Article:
yeah. So what what do you see on the horizon for you? I mean, you’ve got your your business has been going great. And you see are you got some new new things coming out that you’re going to be launching with your software? You got some new shows coming? what’s what’s going on?
Paul Van Metre 45:56
I mean, I won’t be satisfied until pro shop is an absolute household name in the machine shop business. You know, we’re, you know, we’re still getting there. There’s lots shops that don’t haven’t heard about us before. Yeah. But, but no, I think we have, we’re uniquely positioned to make a really positive impact on a lot of companies. And, and we’ve even had a lot of startup companies decide to get proshop like, as one of the first things they buy, they buy their first CNC machine, and they get proshop. Wow. And they’re just setting the stage for like, scalable growth and being attractive to clients.
So yeah, we’re just want to keep keep, you know, and the more clients we get, the more developers we can hire, the more features we can build to make it even better. Right? Yeah. And we’re constantly talking to clients about things they want, we probably have a feature wish list that’s 1000 features long, quite on, it’s just, there’s a lot of stuff we want to get into and, and we’re gonna stay tight, you know, into our niche. We’re not going to get into warehouse management or retail sales or things like that. But, but for that core, you know, complex manufacturing processes in a regulated industry, like aerospace or, or medical or things of that sort. Yes. Want to be the best out there.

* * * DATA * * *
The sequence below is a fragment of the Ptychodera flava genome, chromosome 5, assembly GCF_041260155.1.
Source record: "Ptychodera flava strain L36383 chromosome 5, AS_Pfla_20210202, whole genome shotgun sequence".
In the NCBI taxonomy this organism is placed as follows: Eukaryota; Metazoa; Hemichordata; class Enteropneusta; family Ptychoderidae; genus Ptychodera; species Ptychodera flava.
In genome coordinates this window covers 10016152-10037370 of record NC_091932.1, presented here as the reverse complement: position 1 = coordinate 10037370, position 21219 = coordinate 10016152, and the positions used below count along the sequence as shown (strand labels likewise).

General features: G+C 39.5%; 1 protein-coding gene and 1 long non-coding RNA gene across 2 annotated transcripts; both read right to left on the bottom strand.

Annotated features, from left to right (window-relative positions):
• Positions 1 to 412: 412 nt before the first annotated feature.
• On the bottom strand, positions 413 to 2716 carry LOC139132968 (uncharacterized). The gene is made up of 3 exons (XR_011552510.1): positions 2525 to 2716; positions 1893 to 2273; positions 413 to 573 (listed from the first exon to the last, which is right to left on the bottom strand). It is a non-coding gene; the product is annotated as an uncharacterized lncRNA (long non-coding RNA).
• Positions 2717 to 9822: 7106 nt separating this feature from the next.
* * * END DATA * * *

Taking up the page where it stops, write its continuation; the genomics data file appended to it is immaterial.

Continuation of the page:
Damon Pistulka 47:18
Yeah. That’s so cool. That’s so cool. Well, you know, Paul, it’s been awesome talking to you, man. And we could we go down a lot of avenues and manufacturers spend many hours doing this, but I just so appreciate getting to talk to you and learn more about your history and how I just it’s a fascinating story to me, because being it being in manufacturing for as long as I have, and as many in helping as many manufacturers, I’ve never seen any of them that have taken the time to develop a system to run their company.
And then that turned into an actual system that’s helping others run run their companies. And I think it’s it’s such a cool in a practical way to really developing something that’s different and unique. So thank
Paul Van Metre 48:07
you my planet, but yeah, it’s, it’s, it’s we’re having a really fun time allowing me to talk to your audience and be a part of this. It’s your Yeah, your museum is infectious. And I look forward to working with you talking more with you.
Damon Pistulka 48:22
Oh, yeah, we will. We will definitely. So if someone wants to get a hold of you. What’s the best way to get ahold of you, Paul?
Paul Van Metre 48:29
Get a hold of me. I mean, certainly, I’m, I’m pretty active on LinkedIn here, but just our website, proshop eirp. Calm,
Damon Pistulka 48:37
okay. That’s where we have to go.
Paul Van Metre 48:39
Or we have a very fun new website. You may have seen it. Love your eirp calm.
Damon Pistulka 48:45
Paul Van Metre 48:48
It’s hot pink, and hearts all over the website. Oh, that’s great, because we’re poking fun at the fact that the word love and DRP just don’t normally go together. They’ve never been used in the same endeavor. Yeah. So many clients say they love proshop. So we have a mash up video of people saying that and just quits. Yes. We launched it right on Valentine’s Day. It was. It was fun.
Damon Pistulka 49:15
Oh, that’s super fun. That’s, that’s great. Well, Paul, thanks so much for being here. I want to thank everyone else. I think Jenny, she she dropped another just great comment. Thanks so much, Jenny. Anyone else is listening. Take a look at it. connect up with Paul. Great dude knows what he’s talking about. been there and done that. And I will be back again next week. We’re taking Thursday off this week on the faces business. Yes. And we’re not that I’d like to take it off. But I’m going on a little vacation. So I’m happy about you. Yeah. And we will see you next week on the face of the business. Thanks, Paul.
Paul Van Metre 49:53